But the situation there is different because of Empowering Effective Teachers, a seven-year initiative funded with a $100 million grant from the Bill and Melinda Gates Foundation
Hillsborough is exempt from the law that covers Pinellas and Pasco, but still uses value-added data to evaluate teachers. Teachers in Hillsborough receive scores of up to 60 points from principals and peer evaluators and up to 40 from student improvement, or value-added data. The district makes extensive use of end-of-course exams and other tests to supplement the FCAT.
Due to the Gates program, Hillsborough teachers have had more time to get used to this kind of evaluation.
"It gets a little nerve wracking," said Greta Woolley, a first-grade teacher at Essrig Elementary School in Carrollwood. But Woolley, who serves as Empowering Effective Teachers liaison at her school, said she has benefitted from professional development opportunities that are part of the Hillsborough system. "I feel I am positively 10 times the teacher I was three years ago," she said.
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Others resent the system and are cynical about the methodology.
"It's hilarious," said Michael Rush, a math teacher at New Tampa's Wharton High School. "The first year my (student achievement) score was a 17-point-something and this year it was a 25-point-something."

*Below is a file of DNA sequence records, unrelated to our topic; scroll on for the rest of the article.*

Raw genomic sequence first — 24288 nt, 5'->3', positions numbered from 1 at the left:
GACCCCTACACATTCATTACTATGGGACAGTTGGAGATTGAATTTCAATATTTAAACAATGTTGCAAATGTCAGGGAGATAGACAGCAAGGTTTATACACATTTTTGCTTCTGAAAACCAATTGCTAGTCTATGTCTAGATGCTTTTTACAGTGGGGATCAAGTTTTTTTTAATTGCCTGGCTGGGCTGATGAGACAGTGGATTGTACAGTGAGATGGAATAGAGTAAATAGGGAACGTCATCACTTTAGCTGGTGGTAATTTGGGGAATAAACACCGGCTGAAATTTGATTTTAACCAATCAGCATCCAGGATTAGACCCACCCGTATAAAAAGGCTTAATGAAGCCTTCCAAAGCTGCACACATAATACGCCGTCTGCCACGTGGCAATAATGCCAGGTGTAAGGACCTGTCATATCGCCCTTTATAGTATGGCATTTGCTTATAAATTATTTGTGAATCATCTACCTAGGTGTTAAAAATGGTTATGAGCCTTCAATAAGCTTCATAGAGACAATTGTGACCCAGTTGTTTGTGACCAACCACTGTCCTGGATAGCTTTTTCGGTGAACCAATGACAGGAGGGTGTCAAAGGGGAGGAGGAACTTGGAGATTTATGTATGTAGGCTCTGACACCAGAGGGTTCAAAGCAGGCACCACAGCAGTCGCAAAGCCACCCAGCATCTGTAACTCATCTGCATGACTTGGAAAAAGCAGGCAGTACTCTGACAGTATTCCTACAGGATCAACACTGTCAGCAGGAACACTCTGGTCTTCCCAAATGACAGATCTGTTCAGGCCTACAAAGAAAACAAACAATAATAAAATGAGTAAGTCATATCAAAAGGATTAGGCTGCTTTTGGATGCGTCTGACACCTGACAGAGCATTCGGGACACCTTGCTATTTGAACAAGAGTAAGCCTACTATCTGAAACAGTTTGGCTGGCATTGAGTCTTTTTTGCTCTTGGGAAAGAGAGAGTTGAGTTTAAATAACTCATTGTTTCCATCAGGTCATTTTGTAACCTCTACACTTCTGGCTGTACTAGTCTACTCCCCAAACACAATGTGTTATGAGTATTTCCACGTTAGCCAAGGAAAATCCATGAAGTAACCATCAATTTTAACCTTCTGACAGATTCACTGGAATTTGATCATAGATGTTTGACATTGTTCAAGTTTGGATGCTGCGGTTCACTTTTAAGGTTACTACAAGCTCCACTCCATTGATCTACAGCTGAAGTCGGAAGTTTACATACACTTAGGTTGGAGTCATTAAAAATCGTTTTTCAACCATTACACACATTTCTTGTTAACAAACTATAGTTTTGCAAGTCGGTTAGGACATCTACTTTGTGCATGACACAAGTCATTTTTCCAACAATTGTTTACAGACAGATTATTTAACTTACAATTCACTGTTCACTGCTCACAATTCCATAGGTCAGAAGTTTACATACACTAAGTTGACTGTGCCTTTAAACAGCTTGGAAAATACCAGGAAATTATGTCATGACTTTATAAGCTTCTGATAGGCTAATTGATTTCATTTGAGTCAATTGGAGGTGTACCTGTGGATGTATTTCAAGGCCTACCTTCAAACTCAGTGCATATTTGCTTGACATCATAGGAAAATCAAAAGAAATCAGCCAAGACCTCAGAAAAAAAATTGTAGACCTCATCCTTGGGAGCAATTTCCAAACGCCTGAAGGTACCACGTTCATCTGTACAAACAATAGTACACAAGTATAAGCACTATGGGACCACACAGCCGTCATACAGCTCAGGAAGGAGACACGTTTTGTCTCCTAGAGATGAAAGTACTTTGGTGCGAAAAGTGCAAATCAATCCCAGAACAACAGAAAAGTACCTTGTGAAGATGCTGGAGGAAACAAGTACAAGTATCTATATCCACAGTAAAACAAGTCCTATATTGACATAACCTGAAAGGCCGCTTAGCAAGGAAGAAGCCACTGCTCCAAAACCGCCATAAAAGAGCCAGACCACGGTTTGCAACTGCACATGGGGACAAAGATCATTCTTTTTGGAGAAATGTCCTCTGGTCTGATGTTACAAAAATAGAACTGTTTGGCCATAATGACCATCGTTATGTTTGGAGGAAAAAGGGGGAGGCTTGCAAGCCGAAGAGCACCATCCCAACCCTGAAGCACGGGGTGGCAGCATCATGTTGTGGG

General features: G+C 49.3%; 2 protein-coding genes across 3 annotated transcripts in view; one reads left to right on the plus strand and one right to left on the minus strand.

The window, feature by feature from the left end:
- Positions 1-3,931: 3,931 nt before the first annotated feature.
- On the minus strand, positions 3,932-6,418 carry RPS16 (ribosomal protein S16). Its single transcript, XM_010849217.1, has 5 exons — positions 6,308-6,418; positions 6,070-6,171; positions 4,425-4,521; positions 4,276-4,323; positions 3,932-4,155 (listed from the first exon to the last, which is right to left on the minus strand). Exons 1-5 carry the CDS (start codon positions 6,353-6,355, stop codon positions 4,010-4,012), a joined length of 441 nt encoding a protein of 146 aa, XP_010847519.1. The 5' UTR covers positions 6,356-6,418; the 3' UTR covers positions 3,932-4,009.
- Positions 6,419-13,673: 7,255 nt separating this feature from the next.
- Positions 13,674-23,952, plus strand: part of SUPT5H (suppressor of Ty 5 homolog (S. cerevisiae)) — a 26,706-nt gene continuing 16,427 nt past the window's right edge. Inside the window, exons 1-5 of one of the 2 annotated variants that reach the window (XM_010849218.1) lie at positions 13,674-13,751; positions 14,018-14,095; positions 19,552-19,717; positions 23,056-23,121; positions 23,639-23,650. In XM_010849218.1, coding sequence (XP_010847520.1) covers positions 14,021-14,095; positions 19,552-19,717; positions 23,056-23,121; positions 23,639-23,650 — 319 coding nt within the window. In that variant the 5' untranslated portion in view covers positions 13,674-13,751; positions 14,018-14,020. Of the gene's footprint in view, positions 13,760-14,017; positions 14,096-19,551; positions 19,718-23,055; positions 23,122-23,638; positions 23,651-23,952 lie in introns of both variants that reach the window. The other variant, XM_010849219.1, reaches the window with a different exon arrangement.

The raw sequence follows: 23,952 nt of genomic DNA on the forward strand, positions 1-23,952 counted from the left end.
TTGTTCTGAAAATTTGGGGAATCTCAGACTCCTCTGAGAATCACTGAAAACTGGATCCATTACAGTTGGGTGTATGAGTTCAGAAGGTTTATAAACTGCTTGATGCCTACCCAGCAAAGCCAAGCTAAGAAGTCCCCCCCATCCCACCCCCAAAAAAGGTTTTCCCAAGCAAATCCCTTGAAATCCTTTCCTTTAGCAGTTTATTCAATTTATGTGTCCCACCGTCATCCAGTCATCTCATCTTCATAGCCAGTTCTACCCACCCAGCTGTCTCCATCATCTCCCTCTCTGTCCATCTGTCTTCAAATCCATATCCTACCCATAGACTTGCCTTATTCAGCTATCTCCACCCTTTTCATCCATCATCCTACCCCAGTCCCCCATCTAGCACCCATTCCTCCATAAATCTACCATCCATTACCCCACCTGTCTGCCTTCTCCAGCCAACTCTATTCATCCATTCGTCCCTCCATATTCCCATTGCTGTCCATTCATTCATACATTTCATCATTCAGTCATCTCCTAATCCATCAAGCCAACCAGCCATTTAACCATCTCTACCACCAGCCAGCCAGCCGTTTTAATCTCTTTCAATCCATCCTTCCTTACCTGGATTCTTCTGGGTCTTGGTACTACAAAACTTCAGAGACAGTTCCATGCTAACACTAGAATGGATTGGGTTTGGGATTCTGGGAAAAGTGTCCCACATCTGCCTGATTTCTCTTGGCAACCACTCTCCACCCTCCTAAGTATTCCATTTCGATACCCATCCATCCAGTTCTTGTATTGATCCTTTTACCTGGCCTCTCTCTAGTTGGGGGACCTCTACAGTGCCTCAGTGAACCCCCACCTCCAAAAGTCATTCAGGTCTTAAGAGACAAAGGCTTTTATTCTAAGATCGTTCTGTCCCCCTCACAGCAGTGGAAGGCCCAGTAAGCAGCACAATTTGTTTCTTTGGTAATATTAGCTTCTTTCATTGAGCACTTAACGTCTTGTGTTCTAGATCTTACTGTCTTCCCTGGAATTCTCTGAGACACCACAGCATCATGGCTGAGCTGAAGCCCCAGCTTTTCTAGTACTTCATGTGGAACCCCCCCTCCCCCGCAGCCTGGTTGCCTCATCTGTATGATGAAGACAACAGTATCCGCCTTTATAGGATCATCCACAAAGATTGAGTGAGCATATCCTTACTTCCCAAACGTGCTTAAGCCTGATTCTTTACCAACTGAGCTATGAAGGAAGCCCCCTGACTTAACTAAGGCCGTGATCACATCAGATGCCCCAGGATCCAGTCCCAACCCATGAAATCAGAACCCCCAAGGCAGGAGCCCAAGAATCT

That's a 50 percent increase, though his teaching methods are more or less the same. "You cannot deviate that much as a teacher," he said. "It's all voodoo math."
In Pinellas, math teacher Robinson called the new evaluation system "probably the most negative thing that's ever been put before teachers in Pinellas County."
"This is the buzz that's going on in virtually every school in Pinellas County," he added.
The district assigned 11 people to answer more than 1,000 calls this week from teachers and administrators about the new system, said Lisa Grant, professional development director.
What aggravates teachers most is that 40 to 50 percent of their evaluation is based on "student achievement" — but it's not always their own students who are being measured.
For example, fourth- and fifth-grade teachers are rated partly on their students' FCAT scores. But the FCAT is not given until third grade. So if you teach a lower grade, then your "student achievement" score is based on the scores of older students at your school. Similarly, teachers of subjects that don't even appear on the state's standardized test are being evaluated, at least in part, on FCAT scores. Eventually, the newer end-of-course exams will be counted into the equation.
Kim Musselman teaches kindergarten at Clearwater's Eisenhower Elementary, where children's families tend to move a lot, she said. So she likely will be evaluated on the scores of older children whom she never taught.
When the evaluations are used to determine raises, "my pay is going to be based on kids that I've never had before," Musselman said.
Grant, the professional development director, said she understands the concerns, but explained the system encourages a team approach.
"We know that if I'm helping my partner across the hall then we're both going to get better," she said.
She said new value-added data is designed to provide information that will "support the continued growth of our teachers and our leaders."
Curtis Krueger can be reached at email@example.com.